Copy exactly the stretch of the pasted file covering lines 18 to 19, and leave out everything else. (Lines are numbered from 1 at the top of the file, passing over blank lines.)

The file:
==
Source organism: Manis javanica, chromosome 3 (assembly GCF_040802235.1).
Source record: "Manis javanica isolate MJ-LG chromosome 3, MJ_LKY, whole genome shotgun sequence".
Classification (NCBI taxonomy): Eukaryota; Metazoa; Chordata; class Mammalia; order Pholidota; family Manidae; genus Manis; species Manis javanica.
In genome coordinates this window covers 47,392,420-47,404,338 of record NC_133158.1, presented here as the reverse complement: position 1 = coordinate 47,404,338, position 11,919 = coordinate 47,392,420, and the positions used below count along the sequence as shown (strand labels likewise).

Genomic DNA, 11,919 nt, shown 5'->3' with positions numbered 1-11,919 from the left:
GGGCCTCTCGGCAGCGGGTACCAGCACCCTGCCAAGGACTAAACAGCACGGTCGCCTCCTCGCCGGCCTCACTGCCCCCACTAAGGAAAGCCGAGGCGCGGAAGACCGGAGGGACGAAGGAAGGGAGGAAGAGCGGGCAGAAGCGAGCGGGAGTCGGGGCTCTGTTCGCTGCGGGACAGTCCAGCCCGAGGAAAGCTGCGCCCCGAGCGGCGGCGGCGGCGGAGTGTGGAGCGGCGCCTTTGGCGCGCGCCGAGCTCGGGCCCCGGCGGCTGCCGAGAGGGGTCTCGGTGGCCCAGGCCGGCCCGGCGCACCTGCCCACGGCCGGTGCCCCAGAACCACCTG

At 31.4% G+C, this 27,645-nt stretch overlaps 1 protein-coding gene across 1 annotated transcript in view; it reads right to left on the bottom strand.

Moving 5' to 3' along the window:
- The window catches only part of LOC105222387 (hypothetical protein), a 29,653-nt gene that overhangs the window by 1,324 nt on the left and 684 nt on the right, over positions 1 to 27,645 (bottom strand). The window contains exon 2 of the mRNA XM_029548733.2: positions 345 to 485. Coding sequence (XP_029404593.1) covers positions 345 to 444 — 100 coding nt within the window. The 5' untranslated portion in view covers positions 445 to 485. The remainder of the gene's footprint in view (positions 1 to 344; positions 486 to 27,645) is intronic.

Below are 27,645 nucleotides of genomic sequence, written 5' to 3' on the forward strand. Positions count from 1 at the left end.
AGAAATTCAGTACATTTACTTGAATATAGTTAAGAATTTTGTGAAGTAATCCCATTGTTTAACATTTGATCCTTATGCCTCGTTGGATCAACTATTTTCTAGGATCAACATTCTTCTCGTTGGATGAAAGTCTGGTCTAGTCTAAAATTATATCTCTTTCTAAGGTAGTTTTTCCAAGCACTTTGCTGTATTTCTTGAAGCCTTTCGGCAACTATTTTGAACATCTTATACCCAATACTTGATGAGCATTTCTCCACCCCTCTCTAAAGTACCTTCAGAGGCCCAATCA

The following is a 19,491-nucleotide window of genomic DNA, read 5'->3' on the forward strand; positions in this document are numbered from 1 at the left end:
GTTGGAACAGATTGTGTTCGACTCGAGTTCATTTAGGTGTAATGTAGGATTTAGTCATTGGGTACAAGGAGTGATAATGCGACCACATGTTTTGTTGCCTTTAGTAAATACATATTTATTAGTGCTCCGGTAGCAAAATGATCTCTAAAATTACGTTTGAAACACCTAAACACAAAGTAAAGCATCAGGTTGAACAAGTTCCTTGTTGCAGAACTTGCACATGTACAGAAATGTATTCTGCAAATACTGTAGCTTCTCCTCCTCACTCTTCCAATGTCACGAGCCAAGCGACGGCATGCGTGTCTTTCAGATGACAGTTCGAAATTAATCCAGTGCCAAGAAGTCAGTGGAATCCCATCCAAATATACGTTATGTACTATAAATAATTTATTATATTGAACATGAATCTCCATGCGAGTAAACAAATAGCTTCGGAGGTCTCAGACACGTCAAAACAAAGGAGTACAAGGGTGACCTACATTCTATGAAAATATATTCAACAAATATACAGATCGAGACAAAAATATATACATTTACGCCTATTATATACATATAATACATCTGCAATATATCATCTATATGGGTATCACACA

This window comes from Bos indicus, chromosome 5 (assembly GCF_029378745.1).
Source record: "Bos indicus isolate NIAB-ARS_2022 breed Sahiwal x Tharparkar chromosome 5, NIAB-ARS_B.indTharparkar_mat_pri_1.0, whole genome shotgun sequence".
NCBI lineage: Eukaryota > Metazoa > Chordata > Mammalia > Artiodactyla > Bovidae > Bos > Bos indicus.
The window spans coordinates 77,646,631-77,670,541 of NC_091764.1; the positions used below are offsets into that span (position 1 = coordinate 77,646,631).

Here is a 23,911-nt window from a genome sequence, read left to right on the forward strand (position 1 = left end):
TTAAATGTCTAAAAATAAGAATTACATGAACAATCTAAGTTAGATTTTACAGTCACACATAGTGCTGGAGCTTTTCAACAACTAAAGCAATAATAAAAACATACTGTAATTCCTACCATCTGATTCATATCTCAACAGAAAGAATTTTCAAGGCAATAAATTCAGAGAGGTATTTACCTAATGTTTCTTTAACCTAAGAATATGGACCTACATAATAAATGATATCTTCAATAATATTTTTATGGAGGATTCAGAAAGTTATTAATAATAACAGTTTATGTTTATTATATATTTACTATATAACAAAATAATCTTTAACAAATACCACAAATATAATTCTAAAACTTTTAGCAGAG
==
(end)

Here is a 23,911-nt window from a genome sequence, read left to right on the forward strand (position 1 = left end):
TTAAATGTCTAAAAATAAGAATTACATGAACAATCTAAGTTAGATTTTACAGTCACACATAGTGCTGGAGCTTTTCAACAACTAAAGCAATAATAAAAACATACTGTAATTCCTACCATCTGATTCATATCTCAACAGAAAGAATTTTCAAGGCAATAAATTCAGAGAGGTATTTACCTAATGTTTCTTTAACCTAAGAATATGGACCTACATAATAAATGATATCTTCAATAATATTTTTATGGAGGATTCAGAAAGTTATTAATAATAACAGTTTATGTTTATTATATATTTACTATATAACAAAATAATCTTTAACAAATACCACAAATATAATTCTAAAACTTTTAGCAGAG